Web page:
SUB TITLED: CRICKET, CONFLICT AND GOD IN ZIMBABWE’S AGE OF EXTREMES.
The life story of Tatenda Taibu, signed by Tatenda. He is the youngest ever Test captain and Zimbabwe’s first black captain.
Foreword by Andy Flower
At the start of April 2004, Tatenda Taibu was announced as captain of the Zimbabwe cricket team after the resignation of Heath Streak. Aged just twenty, he had become the youngest Test skipper in history and the first black player to captain Zimbabwe in the sport. Just over a year later he was exiled in Bangladesh, on the run from a cricket board that tried to threaten him into silence. Keeper of Faith is his story.
From his upbringing in the township of Highfield, Harare, to his early days as a cricketing prodigy, to quitting the sport at the age of 29 to devote more time to his Christian faith, this autobiography reflects on what it is like to be an outspoken athlete in Zimbabwe during the regime of Robert Mugabe.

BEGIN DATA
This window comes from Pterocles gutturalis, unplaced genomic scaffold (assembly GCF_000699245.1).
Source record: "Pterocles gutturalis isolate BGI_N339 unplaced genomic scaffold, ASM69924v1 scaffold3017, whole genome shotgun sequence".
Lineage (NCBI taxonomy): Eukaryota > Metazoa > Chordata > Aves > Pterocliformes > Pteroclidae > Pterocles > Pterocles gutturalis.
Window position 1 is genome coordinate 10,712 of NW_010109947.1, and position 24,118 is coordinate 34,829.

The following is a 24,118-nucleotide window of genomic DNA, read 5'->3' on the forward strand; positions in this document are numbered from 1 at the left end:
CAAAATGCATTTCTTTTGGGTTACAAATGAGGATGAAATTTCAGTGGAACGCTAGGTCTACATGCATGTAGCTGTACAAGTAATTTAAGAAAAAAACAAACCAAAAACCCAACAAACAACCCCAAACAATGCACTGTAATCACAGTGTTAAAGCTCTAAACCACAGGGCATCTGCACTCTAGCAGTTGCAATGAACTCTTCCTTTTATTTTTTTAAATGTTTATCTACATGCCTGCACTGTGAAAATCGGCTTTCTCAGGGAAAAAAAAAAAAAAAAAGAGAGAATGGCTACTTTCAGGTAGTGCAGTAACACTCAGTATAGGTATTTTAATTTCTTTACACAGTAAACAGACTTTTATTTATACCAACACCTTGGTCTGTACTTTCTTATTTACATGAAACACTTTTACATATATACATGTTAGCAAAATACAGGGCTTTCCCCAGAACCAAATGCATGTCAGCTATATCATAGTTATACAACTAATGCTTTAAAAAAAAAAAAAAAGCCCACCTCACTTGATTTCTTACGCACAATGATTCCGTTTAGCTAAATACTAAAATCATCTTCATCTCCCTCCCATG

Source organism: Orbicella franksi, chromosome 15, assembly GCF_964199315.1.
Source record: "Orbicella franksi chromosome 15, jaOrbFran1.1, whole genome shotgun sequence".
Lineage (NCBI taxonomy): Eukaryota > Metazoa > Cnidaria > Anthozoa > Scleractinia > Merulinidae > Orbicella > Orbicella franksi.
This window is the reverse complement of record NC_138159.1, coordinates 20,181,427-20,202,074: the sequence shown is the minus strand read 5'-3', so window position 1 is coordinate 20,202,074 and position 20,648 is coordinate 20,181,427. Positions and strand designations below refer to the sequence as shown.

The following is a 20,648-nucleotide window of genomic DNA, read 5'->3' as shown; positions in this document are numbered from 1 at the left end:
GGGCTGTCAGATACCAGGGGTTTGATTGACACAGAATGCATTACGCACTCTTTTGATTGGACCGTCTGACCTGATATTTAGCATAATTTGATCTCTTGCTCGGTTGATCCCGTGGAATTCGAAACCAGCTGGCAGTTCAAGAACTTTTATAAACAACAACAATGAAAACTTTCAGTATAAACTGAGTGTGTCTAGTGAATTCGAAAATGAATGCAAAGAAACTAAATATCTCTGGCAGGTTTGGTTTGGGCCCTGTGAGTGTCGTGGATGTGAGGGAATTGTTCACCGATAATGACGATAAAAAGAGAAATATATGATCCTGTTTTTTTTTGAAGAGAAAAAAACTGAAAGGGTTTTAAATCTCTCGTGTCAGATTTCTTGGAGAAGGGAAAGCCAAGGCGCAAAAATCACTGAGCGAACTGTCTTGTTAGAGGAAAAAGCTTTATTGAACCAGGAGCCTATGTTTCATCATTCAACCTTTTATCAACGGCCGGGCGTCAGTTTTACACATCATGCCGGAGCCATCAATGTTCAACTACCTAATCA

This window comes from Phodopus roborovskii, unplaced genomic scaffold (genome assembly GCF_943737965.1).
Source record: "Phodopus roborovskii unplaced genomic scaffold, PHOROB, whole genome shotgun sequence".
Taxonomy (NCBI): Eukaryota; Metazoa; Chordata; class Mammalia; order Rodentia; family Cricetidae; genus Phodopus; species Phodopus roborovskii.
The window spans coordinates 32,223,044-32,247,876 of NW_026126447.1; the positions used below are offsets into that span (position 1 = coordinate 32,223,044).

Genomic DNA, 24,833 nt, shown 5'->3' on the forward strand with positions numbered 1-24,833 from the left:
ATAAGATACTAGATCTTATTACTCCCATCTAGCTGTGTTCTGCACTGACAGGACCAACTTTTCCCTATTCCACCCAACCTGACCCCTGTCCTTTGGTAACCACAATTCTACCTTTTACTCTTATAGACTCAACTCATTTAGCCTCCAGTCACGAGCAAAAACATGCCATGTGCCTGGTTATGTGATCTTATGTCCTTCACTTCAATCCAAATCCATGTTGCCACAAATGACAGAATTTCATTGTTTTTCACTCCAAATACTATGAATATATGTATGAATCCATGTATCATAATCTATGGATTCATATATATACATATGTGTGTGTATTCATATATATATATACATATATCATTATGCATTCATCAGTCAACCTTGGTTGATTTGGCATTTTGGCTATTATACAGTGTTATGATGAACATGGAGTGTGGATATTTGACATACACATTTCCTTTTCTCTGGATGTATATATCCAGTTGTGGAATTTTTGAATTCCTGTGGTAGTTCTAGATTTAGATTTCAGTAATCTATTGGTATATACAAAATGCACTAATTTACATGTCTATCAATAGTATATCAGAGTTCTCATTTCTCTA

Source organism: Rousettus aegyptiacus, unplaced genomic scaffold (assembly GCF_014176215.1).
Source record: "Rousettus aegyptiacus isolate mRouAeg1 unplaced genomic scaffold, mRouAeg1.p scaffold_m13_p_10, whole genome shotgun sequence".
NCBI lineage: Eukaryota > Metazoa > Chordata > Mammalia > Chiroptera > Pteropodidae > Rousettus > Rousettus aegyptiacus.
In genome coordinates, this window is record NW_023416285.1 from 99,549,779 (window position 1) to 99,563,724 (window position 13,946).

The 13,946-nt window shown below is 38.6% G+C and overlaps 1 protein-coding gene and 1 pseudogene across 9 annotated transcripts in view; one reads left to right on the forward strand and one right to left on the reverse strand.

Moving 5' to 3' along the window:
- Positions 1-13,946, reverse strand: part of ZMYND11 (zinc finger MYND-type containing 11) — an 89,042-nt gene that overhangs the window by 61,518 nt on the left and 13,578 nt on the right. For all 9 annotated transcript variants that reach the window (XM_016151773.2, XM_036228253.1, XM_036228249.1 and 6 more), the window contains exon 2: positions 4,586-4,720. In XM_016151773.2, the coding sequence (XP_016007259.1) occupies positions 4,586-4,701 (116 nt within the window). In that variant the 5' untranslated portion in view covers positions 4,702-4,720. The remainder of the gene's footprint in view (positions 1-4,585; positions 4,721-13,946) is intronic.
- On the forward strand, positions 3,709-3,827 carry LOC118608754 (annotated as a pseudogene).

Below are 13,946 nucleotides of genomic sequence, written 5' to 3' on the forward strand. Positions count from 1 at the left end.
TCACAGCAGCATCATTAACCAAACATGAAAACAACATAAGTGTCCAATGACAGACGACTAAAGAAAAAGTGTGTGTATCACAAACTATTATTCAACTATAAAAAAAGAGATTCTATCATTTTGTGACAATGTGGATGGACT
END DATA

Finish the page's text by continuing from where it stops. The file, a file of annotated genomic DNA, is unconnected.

Much of Taibu’s career took place against a backdrop of constant mismanagement, poor administration and regular political interference, and he provides first-hand accounts of the damaging effect this had on Zimbabwe cricket, from Andy Flower and Henry Olonga’s ‘death of democracy’ protest at the 2003 World Cup to his own stand in 2005, which compromised the safety of him and his young family.
The fame that the sport brought him also caused him to question his purpose in life and Taibu reflects on the rediscovery of his faith, which helped him to put cricket – and his life – into a better perspective.
Coming full circle, Taibu witnessed more recent developments in Zimbabwean cricket as a selector and academy director only to leave once more in acrimonious circumstances – which makes him perfectly placed to offer his views on the way forward for sport in his country after an era of turmoil.